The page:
(1999) The Battle Of Los Angeles

Rage Against The Machine

... read moreRage Against the Machine isn't really the only metal band that matters, but their aggressive social and political activism is refreshing, especially in an age of blind (or usually self-directed) rage due to groups like Limp Bizkit, Bush, or Nine Inch Nails. Recorded in less than a month, The Battle...

Explicit

45′:16″ 12 Songs

1
Rage Against The Machine
Testify
3:30
2
Rage Against The Machine
Guerrilla Radio
3:26
3
Rage Against The Machine
Calm Like A Bomb
4:59
4
Rage Against The Machine
Mic Check
3:34
5
Rage Against The Machine
Sleep Now In The Fire
3:26
6
Rage Against The Machine
Born Of A Broken Man
4:41
7
Rage Against The Machine
Born As Ghosts
3:22
8
Rage Against The Machine
Maria
3:48
9
Rage Against The Machine
Voice Of The Voiceless
2:31
10
Rage Against The Machine
New Millennium Homes
3:45
11
Rage Against The Machine
Ashes In The Fall
4:37
12
Rage Against The Machine
War Within A Breath
3:37
Released 02 November 1999, ℗ 1999 Epic Records, a division of Sony Music Entertainment

Review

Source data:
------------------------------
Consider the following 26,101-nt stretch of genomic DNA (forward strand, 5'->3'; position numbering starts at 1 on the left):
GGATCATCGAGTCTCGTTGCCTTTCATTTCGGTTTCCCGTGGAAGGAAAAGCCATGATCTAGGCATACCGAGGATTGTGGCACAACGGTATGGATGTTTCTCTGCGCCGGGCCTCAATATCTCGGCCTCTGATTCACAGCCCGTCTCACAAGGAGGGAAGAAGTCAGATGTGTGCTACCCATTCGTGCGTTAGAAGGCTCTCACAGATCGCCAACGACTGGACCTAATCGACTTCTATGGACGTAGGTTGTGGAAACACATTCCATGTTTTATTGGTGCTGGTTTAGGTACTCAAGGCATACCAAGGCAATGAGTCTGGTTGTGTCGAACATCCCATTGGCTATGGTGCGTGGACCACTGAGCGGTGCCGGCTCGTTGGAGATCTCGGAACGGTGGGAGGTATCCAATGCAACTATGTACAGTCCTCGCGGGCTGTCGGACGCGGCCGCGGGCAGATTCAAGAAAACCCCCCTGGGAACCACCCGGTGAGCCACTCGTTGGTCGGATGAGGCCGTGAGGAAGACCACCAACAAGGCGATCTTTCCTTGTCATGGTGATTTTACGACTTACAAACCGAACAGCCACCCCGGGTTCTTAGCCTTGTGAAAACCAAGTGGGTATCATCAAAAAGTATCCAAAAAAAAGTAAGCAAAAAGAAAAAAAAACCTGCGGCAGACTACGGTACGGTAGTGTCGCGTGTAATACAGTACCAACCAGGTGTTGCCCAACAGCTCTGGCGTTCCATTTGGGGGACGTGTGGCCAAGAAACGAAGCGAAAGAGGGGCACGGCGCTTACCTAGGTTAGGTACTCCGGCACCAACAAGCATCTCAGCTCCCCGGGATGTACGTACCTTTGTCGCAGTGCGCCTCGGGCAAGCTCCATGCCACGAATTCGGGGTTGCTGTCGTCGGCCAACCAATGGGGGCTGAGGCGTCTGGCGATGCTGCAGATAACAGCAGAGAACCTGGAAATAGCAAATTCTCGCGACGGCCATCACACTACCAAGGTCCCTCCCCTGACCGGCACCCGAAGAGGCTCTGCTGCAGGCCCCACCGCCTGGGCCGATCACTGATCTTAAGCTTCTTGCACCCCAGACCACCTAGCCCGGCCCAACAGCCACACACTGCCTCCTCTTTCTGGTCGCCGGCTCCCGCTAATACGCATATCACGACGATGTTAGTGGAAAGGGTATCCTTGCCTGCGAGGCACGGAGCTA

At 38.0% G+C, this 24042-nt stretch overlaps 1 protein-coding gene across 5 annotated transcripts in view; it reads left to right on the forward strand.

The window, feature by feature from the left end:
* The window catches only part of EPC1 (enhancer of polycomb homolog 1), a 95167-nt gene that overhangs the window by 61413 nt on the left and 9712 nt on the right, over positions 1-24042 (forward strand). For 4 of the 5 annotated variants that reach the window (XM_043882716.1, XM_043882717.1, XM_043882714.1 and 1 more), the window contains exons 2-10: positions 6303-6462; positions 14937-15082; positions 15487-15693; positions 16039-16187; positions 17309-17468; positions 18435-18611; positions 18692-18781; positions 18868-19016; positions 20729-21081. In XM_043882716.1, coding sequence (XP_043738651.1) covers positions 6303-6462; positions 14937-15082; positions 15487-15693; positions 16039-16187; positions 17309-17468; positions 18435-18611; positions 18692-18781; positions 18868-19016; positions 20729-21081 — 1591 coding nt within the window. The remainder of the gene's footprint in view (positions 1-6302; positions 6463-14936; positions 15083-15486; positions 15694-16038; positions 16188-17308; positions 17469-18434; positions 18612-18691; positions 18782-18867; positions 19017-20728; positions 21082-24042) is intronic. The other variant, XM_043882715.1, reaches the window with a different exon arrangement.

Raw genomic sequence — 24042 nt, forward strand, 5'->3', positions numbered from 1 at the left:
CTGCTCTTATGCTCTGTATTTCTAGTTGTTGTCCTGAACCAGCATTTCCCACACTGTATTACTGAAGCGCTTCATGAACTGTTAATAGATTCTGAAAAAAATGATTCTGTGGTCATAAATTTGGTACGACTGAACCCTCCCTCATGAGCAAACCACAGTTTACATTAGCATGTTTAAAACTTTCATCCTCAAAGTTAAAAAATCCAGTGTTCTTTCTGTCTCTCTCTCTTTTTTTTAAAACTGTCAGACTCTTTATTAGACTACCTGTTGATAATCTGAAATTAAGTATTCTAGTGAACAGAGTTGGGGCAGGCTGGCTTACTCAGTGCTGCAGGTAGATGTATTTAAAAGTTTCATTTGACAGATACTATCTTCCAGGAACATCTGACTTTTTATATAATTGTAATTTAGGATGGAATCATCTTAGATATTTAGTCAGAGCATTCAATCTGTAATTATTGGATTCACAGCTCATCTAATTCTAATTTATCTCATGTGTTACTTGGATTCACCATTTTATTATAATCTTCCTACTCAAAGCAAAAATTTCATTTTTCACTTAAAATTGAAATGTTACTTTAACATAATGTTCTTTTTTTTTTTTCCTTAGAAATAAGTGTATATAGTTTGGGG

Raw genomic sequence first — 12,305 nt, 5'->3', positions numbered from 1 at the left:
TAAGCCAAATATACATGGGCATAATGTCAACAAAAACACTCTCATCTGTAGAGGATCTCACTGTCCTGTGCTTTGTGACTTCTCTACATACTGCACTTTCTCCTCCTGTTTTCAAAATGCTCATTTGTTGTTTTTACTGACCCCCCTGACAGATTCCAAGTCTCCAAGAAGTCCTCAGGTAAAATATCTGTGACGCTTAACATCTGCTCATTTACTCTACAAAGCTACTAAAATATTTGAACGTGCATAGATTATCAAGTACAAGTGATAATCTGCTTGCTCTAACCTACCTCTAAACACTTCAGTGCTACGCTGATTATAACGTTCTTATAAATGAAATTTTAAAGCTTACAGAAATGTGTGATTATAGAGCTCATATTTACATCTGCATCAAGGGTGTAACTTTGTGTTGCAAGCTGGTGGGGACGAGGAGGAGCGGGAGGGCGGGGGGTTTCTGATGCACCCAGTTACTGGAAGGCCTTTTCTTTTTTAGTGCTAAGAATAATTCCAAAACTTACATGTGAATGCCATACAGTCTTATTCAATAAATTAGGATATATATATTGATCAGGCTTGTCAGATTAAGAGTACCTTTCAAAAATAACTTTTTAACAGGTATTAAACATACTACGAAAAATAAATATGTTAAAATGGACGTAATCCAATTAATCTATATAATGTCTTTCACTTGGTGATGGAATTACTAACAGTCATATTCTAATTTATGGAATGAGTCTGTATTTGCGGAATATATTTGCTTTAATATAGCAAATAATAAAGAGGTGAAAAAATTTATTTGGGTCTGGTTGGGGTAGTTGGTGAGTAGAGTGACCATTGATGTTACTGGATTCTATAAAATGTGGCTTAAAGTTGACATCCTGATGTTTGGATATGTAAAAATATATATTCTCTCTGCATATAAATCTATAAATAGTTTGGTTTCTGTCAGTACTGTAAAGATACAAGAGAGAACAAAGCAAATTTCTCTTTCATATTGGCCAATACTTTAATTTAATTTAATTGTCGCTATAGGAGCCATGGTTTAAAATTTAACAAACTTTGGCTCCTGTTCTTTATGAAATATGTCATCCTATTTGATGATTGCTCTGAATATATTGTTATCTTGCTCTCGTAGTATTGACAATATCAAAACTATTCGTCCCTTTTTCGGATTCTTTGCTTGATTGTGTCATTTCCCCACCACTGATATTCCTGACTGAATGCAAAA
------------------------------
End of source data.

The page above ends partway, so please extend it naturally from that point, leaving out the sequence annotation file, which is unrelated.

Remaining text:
Rage Against the Machine isn't really the only metal band that matters, but their aggressive social and political activism is refreshing, especially in an age of blind (or usually self-directed) rage due to groups like Limp Bizkit, Bush, or Nine Inch Nails. Recorded in less than a month, The Battle of Los Angeles is the most focused album of the band's career, exploding from the gate and rarely letting go the whole way through. Like a few other famous revolution-in-the-head bands (most notably Minor Threat), Rage Against the Machine has always been blessed by the fact that the band is spewing just as much vitriol as its frontman. Any potential problems created here by Zack de la Rocha's one-note delivery and extremist polemics are smoothed over by songs and grooves that make it sound like the revolution really is here, from the single "Guerrilla Radio" to album highlights like "Mic Check," "Calm Like a Bomb," and "Born of a Broken Man." As on the previous two Rage Against the Machine albums, Tom Morello's roster of guitar effects and vicious riffs are nigh overpowering, and are as contagious as the band has ever been since their debut. De la Rocha is best when he has specific targets (like the government or the case against Mumia Abu Jamal), but when he attempts to cover more general societal problems, he falters. If anything less than one of the most talented and fiery bands in the music world were backing him, The Battle of Los Angeles wouldn't be nearly as high-rated as it is. ~ John Bush